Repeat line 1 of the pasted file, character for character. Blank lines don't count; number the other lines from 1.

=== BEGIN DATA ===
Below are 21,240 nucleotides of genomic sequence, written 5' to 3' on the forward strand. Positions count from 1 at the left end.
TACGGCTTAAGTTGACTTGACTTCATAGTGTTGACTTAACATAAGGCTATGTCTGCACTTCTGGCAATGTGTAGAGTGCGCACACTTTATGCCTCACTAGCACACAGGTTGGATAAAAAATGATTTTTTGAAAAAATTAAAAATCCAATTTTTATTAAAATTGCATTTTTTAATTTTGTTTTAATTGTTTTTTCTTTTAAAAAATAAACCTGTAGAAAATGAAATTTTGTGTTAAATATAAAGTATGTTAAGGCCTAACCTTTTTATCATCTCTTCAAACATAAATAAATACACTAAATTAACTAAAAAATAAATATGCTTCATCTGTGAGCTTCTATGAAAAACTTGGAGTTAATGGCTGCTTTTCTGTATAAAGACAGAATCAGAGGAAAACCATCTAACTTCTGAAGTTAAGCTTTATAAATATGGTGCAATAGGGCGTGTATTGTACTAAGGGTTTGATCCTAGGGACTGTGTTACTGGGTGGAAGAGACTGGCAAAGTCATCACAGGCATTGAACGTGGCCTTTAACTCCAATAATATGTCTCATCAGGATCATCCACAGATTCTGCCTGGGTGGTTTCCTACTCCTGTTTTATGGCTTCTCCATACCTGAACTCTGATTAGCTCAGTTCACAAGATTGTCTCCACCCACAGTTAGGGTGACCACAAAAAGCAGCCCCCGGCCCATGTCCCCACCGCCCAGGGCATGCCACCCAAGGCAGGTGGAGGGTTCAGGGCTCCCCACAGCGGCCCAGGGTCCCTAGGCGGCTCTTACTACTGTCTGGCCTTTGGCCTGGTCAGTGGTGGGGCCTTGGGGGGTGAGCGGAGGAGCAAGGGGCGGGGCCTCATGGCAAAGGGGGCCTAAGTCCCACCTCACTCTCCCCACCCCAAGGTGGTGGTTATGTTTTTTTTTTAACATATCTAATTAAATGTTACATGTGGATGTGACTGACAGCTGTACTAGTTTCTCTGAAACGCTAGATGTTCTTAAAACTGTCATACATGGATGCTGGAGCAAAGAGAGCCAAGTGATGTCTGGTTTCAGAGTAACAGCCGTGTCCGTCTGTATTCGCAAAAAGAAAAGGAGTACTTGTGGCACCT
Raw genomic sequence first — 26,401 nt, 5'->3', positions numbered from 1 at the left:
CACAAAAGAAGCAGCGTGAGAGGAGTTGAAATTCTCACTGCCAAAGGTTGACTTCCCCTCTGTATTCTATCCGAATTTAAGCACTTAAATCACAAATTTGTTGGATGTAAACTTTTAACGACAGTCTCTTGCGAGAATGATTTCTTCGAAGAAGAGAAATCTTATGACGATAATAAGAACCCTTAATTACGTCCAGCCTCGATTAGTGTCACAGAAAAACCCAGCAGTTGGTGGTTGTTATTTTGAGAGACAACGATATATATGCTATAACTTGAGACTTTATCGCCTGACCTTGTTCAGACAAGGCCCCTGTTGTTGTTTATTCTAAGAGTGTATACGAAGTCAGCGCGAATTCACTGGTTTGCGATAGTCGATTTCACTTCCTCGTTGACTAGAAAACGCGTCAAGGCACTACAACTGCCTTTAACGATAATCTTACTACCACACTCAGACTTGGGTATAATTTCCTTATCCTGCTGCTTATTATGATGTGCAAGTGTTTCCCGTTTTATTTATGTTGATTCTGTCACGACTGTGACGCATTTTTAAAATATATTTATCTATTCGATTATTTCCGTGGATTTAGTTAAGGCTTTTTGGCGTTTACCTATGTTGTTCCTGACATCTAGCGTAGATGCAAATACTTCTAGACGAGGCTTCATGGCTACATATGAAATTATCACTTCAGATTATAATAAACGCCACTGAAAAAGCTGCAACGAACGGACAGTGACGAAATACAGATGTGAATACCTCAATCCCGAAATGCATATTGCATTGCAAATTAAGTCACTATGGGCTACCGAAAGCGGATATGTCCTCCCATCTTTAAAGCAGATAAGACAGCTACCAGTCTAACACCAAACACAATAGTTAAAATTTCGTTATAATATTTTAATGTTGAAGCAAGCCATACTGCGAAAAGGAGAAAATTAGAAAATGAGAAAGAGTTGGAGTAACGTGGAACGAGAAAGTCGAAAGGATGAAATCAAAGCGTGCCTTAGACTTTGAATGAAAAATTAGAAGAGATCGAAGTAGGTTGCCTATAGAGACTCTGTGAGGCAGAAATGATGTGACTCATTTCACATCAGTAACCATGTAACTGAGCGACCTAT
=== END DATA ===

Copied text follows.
Below are 21,240 nucleotides of genomic sequence, written 5' to 3' on the forward strand. Positions count from 1 at the left end.